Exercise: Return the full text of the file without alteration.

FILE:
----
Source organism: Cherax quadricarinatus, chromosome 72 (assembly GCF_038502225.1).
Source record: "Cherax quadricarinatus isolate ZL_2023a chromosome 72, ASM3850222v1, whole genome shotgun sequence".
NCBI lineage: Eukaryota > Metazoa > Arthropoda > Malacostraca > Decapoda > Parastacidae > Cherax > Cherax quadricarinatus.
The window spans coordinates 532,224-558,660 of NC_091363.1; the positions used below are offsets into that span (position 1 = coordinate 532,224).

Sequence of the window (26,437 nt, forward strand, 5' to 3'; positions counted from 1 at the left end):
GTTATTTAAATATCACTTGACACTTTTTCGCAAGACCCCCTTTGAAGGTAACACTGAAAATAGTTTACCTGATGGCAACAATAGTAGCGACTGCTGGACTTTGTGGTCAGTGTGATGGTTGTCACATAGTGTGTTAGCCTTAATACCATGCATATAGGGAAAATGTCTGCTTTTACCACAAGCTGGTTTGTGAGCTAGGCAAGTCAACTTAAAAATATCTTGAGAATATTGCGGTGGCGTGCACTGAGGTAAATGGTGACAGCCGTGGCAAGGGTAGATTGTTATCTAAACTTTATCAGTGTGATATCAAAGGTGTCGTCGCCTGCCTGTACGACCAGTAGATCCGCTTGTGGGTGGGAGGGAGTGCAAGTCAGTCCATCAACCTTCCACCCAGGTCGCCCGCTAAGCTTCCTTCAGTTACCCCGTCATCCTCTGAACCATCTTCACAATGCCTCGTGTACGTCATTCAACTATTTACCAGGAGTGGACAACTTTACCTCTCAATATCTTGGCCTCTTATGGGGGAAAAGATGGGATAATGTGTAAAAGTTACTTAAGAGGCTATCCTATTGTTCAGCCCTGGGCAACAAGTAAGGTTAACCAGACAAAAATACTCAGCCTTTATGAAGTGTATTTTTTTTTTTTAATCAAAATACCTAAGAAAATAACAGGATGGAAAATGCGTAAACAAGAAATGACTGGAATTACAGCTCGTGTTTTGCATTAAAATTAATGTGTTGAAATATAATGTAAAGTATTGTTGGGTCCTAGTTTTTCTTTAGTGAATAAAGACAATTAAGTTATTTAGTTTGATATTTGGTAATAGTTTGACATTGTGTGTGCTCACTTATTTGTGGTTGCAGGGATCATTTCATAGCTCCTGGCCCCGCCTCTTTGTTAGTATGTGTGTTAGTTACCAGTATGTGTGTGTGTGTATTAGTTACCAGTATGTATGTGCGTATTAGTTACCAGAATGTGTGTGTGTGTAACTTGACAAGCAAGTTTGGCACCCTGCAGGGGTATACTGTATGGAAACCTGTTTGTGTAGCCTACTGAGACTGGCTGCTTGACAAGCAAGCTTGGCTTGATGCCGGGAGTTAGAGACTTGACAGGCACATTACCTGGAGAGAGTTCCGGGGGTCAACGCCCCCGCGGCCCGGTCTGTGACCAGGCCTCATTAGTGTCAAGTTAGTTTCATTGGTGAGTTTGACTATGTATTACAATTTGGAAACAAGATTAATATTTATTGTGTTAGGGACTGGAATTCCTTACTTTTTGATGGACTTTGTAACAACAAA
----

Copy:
Source organism: Cherax quadricarinatus, chromosome 72 (assembly GCF_038502225.1).
Source record: "Cherax quadricarinatus isolate ZL_2023a chromosome 72, ASM3850222v1, whole genome shotgun sequence".
NCBI lineage: Eukaryota > Metazoa > Arthropoda > Malacostraca > Decapoda > Parastacidae > Cherax > Cherax quadricarinatus.
The window spans coordinates 532,224-558,660 of NC_091363.1; the positions used below are offsets into that span (position 1 = coordinate 532,224).

Sequence of the window (26,437 nt, forward strand, 5' to 3'; positions counted from 1 at the left end):
GTTATTTAAATATCACTTGACACTTTTTCGCAAGACCCCCTTTGAAGGTAACACTGAAAATAGTTTACCTGATGGCAACAATAGTAGCGACTGCTGGACTTTGTGGTCAGTGTGATGGTTGTCACATAGTGTGTTAGCCTTAATACCATGCATATAGGGAAAATGTCTGCTTTTACCACAAGCTGGTTTGTGAGCTAGGCAAGTCAACTTAAAAATATCTTGAGAATATTGCGGTGGCGTGCACTGAGGTAAATGGTGACAGCCGTGGCAAGGGTAGATTGTTATCTAAACTTTATCAGTGTGATATCAAAGGTGTCGTCGCCTGCCTGTACGACCAGTAGATCCGCTTGTGGGTGGGAGGGAGTGCAAGTCAGTCCATCAACCTTCCACCCAGGTCGCCCGCTAAGCTTCCTTCAGTTACCCCGTCATCCTCTGAACCATCTTCACAATGCCTCGTGTACGTCATTCAACTATTTACCAGGAGTGGACAACTTTACCTCTCAATATCTTGGCCTCTTATGGGGGAAAAGATGGGATAATGTGTAAAAGTTACTTAAGAGGCTATCCTATTGTTCAGCCCTGGGCAACAAGTAAGGTTAACCAGACAAAAATACTCAGCCTTTATGAAGTGTATTTTTTTTTTTTAATCAAAATACCTAAGAAAATAACAGGATGGAAAATGCGTAAACAAGAAATGACTGGAATTACAGCTCGTGTTTTGCATTAAAATTAATGTGTTGAAATATAATGTAAAGTATTGTTGGGTCCTAGTTTTTCTTTAGTGAATAAAGACAATTAAGTTATTTAGTTTGATATTTGGTAATAGTTTGACATTGTGTGTGCTCACTTATTTGTGGTTGCAGGGATCATTTCATAGCTCCTGGCCCCGCCTCTTTGTTAGTATGTGTGTTAGTTACCAGTATGTGTGTGTGTGTATTAGTTACCAGTATGTATGTGCGTATTAGTTACCAGAATGTGTGTGTGTGTAACTTGACAAGCAAGTTTGGCACCCTGCAGGGGTATACTGTATGGAAACCTGTTTGTGTAGCCTACTGAGACTGGCTGCTTGACAAGCAAGCTTGGCTTGATGCCGGGAGTTAGAGACTTGACAGGCACATTACCTGGAGAGAGTTCCGGGGGTCAACGCCCCCGCGGCCCGGTCTGTGACCAGGCCTCATTAGTGTCAAGTTAGTTTCATTGGTGAGTTTGACTATGTATTACAATTTGGAAACAAGATTAATATTTATTGTGTTAGGGACTGGAATTCCTTACTTTTTGATGGACTTTGTAACAACAAA